Thomas Magers is the pastor of Tiplersville Baptist Church in Tiplersville, MS and is a student at NOBTS.
The movie Noah will feature a disclaimer to announce to moviegoers that Noah is not entirely biblical. The disclaimer reads, “The film is inspired by the story of Noah. While artistic license has been taken, we believe that this film is true to the essence, values, and integrity of a story that is a cornerstone of faith for millions of people worldwide. The biblical story of Noah can be found in the book of Genesis.”
The movie has not been released yet, so I cannot comment on the validity of the story compared to the biblical account. But that’s not why I’m writing this post; this post strives to understand the disclaimer in light of homiletical endeavors in churches across America, yes even Christendom.
Could not this disclaimer be placed upon every sermon that we as biblical expositors deliver weekly? We take artistic license when we preach the Word of God. Please don’t misunderstand me! I’m not comparing what the movie has done with what we do as preachers, however, I believe that if we truly only taught “the Bible,” then pulpits across America would be dedicated to the reading of the Bible and not the explanation of the Bible.
For instance, this past Sunday I preached the illustrious text Luke 15:1-10. In that passage, Jesus told the Pharisees and Scribes a parable, actually two parables about something lost being found. In the message, I tried to convey the idea that the shepherd searched for the lost sheep intensively. The text reads that the shepherd left the “open field” in v.4, but returns to his home when the sheep is found (v.6). One suggestion is that the shepherd traveled far and returned after nightfall with the sheep. That is not in the text, but I used artistic license based upon syntax and context to develop that idea.
Why don’t I have to preface my remarks on Sunday morning with a disclaimer like the movie? The reason is because I hold to the inerrancy of the Bible. I take a Bible passage and allow the context to determine translation and application. In all actuality, the artistic license that I enjoy is minimal when compared to others. For instance, in the history of Christianity there have been people that used artistic license to convey ideas from the passage that the passage does not support. This is called allegorical interpretation. This style of interpretation allows the interpreter to control the meaning. Origen put forth an allegorical interpretation of the Good Samaritan. He described the Good Samaritan like this:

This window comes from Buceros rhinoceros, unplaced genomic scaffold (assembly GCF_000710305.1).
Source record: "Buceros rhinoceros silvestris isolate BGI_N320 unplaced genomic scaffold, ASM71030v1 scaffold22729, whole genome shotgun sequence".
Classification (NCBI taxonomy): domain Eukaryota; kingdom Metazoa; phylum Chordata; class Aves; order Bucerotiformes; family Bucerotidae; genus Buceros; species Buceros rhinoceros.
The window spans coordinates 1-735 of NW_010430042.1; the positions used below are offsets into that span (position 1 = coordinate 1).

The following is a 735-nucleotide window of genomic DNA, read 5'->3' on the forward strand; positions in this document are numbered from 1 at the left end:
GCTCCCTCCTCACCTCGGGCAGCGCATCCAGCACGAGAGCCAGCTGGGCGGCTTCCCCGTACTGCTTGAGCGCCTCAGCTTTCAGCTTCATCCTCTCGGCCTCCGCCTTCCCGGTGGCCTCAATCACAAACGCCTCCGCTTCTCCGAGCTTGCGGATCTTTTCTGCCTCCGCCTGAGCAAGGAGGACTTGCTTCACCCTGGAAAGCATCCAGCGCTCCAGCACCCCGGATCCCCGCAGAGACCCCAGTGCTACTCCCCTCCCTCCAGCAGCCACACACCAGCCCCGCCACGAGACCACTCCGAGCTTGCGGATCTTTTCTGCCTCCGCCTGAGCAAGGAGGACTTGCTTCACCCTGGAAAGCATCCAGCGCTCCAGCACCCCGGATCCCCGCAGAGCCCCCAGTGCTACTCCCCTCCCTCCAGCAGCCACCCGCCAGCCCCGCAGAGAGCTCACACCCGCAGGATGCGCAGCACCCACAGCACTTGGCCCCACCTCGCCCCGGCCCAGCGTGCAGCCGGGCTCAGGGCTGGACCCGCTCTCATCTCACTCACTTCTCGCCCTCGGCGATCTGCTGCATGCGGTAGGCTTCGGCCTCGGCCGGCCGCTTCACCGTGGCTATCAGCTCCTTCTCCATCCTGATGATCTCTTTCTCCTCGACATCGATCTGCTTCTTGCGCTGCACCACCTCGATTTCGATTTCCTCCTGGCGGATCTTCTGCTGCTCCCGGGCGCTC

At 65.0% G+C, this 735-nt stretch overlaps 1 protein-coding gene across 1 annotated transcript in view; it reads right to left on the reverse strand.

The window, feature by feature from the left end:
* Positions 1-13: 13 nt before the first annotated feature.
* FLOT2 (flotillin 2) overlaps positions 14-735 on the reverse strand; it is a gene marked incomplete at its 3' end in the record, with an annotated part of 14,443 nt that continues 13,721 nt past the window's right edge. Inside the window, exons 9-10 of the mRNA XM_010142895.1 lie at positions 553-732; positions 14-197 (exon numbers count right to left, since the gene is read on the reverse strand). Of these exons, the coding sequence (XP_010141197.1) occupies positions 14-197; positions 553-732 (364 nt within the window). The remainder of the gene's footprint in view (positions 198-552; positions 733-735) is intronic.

“The man who was going down is Adam. Jerusalem is paradise, and Jericho is the world. The robbers are hostile powers. The priest is the Law, the Levite is the prophets, and the Samaritan is Christ. The wounds are disobedience, the beast is the Lord’s body, the [inn], which accepts all who wish to enter, is the Church. . . . The manager of the [inn] is the head of the Church, to whom its care has been entrusted. And the fact that the Samaritan promises he will return represents the Savior’s second coming.”
Now let’s apply this to something else. I have read many blog posts about the Calvinism/Arminian debate. There are some, who like myself, do not take sides in this debate. What I have heard many of my contemporaries say is something like this: “I’m not an Arminian or Calvinist, I’m a Biblicist. I just stay with the bible.” That is simply a misrepresentation of the truth. A true Biblicist could not comment upon a Bible passage because once they do, they have taken artistic license and are speaking about something other than the Bible. I do concede, that they, and I are likely speaking biblical ideas but once you move from the actual text to something else, you are using artistic license.
What do you think about “artistic license?” Am I tracking correctly with my interpretation of interpretation? Or have I misconstrued interpretation in my use of artistic license? I look forward to your responses.